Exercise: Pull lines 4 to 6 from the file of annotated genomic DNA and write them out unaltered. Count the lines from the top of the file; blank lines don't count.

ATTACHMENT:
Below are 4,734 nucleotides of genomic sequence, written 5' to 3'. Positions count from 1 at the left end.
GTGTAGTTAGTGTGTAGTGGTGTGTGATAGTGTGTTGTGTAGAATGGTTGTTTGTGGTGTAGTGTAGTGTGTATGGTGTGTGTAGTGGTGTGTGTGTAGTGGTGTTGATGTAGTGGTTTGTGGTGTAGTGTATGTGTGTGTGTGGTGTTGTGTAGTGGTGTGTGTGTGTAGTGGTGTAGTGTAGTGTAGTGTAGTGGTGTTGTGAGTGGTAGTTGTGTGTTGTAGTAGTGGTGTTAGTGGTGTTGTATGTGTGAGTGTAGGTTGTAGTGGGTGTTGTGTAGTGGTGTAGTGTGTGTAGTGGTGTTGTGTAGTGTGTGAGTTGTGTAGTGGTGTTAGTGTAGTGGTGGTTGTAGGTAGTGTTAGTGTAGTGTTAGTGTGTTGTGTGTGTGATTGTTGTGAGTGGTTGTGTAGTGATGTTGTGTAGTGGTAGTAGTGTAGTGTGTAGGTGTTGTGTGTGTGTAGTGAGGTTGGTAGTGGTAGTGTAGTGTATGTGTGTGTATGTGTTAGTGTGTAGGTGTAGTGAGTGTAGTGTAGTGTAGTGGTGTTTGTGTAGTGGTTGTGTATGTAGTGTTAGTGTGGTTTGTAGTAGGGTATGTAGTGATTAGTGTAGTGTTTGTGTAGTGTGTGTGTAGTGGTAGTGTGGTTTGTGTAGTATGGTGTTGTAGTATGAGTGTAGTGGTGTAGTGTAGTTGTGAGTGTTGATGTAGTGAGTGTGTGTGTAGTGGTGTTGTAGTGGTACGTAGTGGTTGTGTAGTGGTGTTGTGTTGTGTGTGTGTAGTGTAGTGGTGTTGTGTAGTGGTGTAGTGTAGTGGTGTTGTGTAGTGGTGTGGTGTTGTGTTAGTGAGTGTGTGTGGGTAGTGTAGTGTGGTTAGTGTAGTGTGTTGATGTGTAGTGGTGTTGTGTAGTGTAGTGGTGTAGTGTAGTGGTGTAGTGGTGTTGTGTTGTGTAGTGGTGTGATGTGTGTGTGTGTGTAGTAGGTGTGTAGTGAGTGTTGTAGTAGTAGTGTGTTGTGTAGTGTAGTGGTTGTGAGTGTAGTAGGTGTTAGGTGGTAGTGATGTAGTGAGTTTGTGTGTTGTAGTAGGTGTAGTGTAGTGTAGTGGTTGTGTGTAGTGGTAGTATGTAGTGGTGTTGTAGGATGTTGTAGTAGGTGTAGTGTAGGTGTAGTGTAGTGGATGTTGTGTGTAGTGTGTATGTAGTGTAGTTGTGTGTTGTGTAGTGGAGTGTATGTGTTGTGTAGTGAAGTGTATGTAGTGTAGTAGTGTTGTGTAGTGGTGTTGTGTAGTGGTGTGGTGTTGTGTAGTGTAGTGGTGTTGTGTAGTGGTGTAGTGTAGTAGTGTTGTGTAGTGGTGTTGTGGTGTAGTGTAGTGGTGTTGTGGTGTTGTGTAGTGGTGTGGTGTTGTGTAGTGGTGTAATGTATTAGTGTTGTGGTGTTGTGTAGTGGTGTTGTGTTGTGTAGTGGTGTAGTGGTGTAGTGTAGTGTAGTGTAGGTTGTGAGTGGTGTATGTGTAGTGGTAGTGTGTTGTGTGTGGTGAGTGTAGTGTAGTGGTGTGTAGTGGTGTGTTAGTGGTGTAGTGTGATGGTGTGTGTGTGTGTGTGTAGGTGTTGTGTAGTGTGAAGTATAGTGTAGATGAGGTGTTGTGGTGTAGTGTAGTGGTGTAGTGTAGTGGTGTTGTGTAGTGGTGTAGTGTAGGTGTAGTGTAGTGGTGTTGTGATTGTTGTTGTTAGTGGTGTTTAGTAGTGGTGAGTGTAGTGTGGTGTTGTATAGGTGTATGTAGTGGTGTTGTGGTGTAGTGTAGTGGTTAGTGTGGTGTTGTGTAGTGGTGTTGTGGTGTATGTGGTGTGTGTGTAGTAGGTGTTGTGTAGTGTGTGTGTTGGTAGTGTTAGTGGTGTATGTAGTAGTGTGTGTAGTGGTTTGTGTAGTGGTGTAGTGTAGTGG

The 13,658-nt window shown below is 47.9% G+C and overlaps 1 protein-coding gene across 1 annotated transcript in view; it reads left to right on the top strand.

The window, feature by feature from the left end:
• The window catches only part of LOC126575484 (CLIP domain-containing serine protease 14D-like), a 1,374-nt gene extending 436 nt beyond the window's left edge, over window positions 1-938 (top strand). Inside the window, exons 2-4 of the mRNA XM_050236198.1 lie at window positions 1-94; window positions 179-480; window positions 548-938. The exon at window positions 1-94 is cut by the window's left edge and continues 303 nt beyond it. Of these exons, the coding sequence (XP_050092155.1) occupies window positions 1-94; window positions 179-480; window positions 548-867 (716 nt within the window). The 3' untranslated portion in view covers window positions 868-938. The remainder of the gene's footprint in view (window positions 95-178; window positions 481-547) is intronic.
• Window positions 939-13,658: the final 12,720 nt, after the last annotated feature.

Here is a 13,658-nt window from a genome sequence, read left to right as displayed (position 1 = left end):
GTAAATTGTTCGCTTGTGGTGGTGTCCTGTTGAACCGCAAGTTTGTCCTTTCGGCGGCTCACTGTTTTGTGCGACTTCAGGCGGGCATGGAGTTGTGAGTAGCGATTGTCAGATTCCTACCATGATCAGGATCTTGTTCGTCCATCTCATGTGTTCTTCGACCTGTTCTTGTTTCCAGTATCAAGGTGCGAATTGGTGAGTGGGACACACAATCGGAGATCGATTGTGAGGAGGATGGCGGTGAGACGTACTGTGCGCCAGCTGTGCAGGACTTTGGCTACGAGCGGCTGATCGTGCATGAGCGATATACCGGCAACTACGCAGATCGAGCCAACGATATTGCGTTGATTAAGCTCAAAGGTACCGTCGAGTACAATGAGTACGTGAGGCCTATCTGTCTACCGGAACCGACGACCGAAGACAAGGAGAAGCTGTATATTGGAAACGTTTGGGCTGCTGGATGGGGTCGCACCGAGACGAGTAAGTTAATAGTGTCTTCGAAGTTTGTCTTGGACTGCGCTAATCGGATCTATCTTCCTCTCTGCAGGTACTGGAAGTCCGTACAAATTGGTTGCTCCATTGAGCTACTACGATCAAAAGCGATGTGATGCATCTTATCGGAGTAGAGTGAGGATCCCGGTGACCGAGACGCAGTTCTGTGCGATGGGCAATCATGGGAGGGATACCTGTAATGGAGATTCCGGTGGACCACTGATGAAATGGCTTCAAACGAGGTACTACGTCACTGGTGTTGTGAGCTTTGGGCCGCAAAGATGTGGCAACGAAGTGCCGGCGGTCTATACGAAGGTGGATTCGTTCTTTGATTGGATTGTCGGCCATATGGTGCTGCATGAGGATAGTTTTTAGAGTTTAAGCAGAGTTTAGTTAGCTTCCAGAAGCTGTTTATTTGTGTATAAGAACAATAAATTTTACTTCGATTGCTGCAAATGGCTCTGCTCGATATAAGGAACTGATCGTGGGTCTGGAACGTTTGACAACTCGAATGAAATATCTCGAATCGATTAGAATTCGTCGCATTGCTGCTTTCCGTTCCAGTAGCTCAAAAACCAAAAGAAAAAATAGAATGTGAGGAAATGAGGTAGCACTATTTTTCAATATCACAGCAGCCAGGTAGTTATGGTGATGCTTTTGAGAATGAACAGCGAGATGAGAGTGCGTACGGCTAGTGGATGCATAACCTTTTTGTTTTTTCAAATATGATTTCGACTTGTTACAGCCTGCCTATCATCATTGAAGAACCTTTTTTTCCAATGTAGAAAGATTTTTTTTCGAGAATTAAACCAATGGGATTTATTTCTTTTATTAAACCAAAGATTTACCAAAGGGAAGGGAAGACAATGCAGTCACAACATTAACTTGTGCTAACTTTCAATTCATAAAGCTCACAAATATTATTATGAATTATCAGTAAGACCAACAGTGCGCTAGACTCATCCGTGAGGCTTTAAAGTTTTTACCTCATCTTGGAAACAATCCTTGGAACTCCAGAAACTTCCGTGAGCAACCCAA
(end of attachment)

The window, feature by feature from the left end:
• The window catches only part of LOC126575484 (CLIP domain-containing serine protease 14D-like), a 1,374-nt gene extending 436 nt beyond the window's left edge, over window positions 1-938 (top strand). Inside the window, exons 2-4 of the mRNA XM_050236198.1 lie at window positions 1-94; window positions 179-480; window positions 548-938. The exon at window positions 1-94 is cut by the window's left edge and continues 303 nt beyond it. Of these exons, the coding sequence (XP_050092155.1) occupies window positions 1-94; window positions 179-480; window positions 548-867 (716 nt within the window). The 3' untranslated portion in view covers window positions 868-938. The remainder of the gene's footprint in view (window positions 95-178; window positions 481-547) is intronic.
• Window positions 939-13,658: the final 12,720 nt, after the last annotated feature.